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Optical 2-D Scanning System for Laser - Generated Shockwave Treatment of Wound Infections


Bacterial infections are a burden on the healthcare industry. Biofilms play a major role in allowing bacteria to thrive on surfaces and allow infections to persist. Biofilm formation in wounds is a potential cause of chronic infections. Biofilm disruption therefore, is essential for successful bacterial infection management.

This work focuses on the safety and efficacy of using laser-generated shockwaves on Staphylococcus epidermidis (RP62A) biofilms in vitro and presents the design and implementation of a compact scanning system as a portable and practical solution for future clinical applications of this technique in wound care.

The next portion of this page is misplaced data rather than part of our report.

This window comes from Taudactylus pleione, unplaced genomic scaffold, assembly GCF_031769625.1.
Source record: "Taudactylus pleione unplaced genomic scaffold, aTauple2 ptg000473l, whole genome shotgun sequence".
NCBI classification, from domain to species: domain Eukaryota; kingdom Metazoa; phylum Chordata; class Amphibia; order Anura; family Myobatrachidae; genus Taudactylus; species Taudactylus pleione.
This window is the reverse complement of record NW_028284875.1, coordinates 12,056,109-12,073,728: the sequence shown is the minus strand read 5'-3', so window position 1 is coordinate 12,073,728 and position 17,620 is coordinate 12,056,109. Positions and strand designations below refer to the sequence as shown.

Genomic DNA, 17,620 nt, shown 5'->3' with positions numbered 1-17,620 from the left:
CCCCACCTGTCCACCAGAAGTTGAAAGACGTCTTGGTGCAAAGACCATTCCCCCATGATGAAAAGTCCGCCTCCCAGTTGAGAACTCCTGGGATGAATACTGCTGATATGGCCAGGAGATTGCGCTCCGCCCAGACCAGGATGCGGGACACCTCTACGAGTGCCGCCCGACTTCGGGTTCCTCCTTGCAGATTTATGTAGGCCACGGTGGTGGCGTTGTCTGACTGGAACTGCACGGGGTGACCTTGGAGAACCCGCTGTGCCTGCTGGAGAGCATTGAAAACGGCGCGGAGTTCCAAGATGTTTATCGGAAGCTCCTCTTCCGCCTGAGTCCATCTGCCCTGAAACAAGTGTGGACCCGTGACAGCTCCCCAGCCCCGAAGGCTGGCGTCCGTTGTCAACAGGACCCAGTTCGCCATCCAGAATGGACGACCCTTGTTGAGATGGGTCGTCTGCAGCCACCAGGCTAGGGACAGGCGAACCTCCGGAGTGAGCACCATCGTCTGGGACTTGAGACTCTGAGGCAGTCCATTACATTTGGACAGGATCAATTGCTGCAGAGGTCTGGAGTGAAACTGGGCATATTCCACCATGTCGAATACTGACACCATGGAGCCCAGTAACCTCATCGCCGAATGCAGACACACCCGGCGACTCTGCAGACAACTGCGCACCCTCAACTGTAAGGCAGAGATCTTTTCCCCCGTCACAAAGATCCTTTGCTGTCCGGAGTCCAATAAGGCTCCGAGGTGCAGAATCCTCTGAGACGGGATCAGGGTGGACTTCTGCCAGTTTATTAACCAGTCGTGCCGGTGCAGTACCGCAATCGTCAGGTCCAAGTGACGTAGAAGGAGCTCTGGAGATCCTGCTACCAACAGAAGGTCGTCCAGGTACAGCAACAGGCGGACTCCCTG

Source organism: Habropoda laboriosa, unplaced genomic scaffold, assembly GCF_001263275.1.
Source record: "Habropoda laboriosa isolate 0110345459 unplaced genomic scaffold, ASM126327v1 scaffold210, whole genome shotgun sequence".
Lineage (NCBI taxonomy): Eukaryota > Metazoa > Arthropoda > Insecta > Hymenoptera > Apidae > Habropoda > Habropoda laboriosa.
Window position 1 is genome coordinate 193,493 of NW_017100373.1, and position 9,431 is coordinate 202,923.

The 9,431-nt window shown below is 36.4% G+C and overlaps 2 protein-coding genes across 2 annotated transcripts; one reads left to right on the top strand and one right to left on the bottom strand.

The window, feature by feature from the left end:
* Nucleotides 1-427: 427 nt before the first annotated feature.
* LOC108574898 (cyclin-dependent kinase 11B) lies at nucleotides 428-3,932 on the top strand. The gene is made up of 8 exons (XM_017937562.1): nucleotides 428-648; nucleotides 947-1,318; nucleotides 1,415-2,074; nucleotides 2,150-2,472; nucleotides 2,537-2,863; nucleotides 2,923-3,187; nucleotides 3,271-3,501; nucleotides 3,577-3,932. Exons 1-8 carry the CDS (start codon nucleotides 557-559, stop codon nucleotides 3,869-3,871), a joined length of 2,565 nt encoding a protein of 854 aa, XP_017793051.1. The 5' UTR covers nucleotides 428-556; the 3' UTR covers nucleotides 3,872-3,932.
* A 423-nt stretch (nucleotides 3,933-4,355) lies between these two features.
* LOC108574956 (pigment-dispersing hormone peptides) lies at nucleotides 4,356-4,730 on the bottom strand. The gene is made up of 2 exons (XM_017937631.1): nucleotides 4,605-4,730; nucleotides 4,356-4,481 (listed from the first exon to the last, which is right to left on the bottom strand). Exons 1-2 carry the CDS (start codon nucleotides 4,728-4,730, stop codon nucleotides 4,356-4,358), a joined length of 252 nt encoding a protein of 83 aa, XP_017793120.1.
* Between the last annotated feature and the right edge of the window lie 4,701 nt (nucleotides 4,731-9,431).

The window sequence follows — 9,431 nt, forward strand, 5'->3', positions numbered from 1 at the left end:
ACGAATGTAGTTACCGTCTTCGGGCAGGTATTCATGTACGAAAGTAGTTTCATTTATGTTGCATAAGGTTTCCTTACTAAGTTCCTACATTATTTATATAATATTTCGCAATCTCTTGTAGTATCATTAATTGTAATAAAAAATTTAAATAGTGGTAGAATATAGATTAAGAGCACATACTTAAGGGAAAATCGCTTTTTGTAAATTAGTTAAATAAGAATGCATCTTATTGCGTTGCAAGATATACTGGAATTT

The system uses a Q-switched, ND:YAG pulsed laser with an output wavelength of 1.064 µm that ablates thin metallic film (Ti or Al) between constraining layer and substrate to generate an acoustic shockwave. The compressive wave propagates through the layered structures and upon reflection at the interfaces generates a tensile wave which is ultimately responsible for biofilm delamination and dislodging bacteria, thereby making them more susceptible to antibiotic treatment, suggesting a novel treatment option for treating biofilm infected wound infections. Preliminary results find a minimum threshold laser beam of 325 mJ energy with a pulse width of 2-6 nanoseconds onto Ti-coated glass substrate focused over 3 mm is required for delamination of biofilm grown on polystyrene petri dishes.

A survey of current methods for treating infected wounds is made to provide context for using this approach. A description of the laser generated shockwave technology and methods used to characterize the shockwave are also presented. Finally, a low-cost portable 2-D scanning platform is designed, constructed and tested successfully.

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